There is a heavy trend of bringing back old fashions, techniques, crafts and ideas and remixing them with creativity as the driving force. Do you have insights on this and why is this happening now?

There is a powerful marriage of analogue and digital happening right now in contemporary culture. The desire to make things with our hands is as old as humanity (in fact, I recently read a powerful statement by curator Neil MacGregor in The History of The World in 100 Objects, that "…it is making things that makes us human.") We need to create our material world, it seems we are hard-wired for it. The unprecedented amount of information and exchange that is possible because of the Internet enables that return to craft, and empowers the maker culture. While it may be more feasible for a craft-based business to succeed with the power of the Internet and good design, the hands-on work is also a nice antidote to digital overdose.

You have an impressive list of fun, design aware and progressive clients. Are they simply drawn to your type of work or do you have a recipe or guideline to find like-minded clients?

Both. We strive to create our own projects that showcase our design, editorial and print production skills. Over the years this has ranged from a literary journal, a micro record label, an art print series, to the current Good Ink publishing division at Scout Books. These projects satisfy our team's inner desires to create meaningful items to share with the world. They also captivate our clientele's imagination and very often lead to new work (bonus!). We do outreach quite a bit to companies that we admire, and that has led to many amazing collaborations and commissions. I think it is very important to cultivate personal or side projects as a business (and as individuals too). I also think it is critical to clearly articulate how you can help others through your business' offerings, and this is something that we are becoming better at doing with branded projects like Scout Books and Print Pinball.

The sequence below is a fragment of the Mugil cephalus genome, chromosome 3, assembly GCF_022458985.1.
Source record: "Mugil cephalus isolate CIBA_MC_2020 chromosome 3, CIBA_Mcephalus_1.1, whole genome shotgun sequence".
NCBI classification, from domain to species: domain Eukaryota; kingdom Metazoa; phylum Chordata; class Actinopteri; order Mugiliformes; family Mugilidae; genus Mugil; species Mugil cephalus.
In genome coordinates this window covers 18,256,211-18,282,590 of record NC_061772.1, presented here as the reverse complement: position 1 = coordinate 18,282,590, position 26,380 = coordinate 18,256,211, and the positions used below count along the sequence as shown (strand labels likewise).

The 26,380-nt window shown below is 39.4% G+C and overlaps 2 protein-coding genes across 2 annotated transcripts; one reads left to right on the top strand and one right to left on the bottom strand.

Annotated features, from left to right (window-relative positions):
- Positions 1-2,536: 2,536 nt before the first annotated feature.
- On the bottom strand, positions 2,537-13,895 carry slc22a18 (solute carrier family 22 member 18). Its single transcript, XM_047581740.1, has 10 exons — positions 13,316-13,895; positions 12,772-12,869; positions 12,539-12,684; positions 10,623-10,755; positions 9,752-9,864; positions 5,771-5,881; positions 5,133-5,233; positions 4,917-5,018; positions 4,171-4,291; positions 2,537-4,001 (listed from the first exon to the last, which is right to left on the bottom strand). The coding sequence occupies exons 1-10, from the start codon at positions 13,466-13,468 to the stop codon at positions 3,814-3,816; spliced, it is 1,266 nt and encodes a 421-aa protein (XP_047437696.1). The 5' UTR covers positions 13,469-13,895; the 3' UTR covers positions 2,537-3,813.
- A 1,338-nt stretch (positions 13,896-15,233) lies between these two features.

When initially seeing your products I was reminded of Coudal Partners' Field Notes notebooks and I know the original instigator is Draplin Design Co., also based in Portland. Any link between the two projects?

We were the first manufacturers of Field Notes notebooks and a few other items designed by Aaron Draplin. They eventually moved manufacturing of Field Notes to the Midwest, closer to the headquarters of Coudal. We love what they do, but beyond that earlier working relationship, we are not connected.

What place, if any, does Portland occupy in your narrative?

Portland is a integral part of our story. I am a native Oregonian (though not from Portland) and Austin is a graduate of the Graphic Design program at PSU [Portland State University], and we have both lived here for more than a decade. We love this city, and it has been a wonderful, supportive place to develop Pinball Publishing. Our business has grown in recent years, and our clients and customers now live all over the world, but we will always have a special place in our hearts for Portland. We have no plans to relocate, but imagine a time when it would be fun to have satellite projects in other cities.

It is a bit mystifying to see old industries and structures drying up while, at the same time and within the same sector, globalized and energetic ones are growing. We’ve all heard that print is ‘dead’, but look at a company like Pinball Publishing, and you see a business that is alive and well. The Hiut Denim Co. (also profiled in our pages here) story is just one more case in point. While there is no clear recipe on how to navigate the tidal wave of transitions affecting some industries, its clear that some people and organisations harness the power of the Internet and good design better than others — AR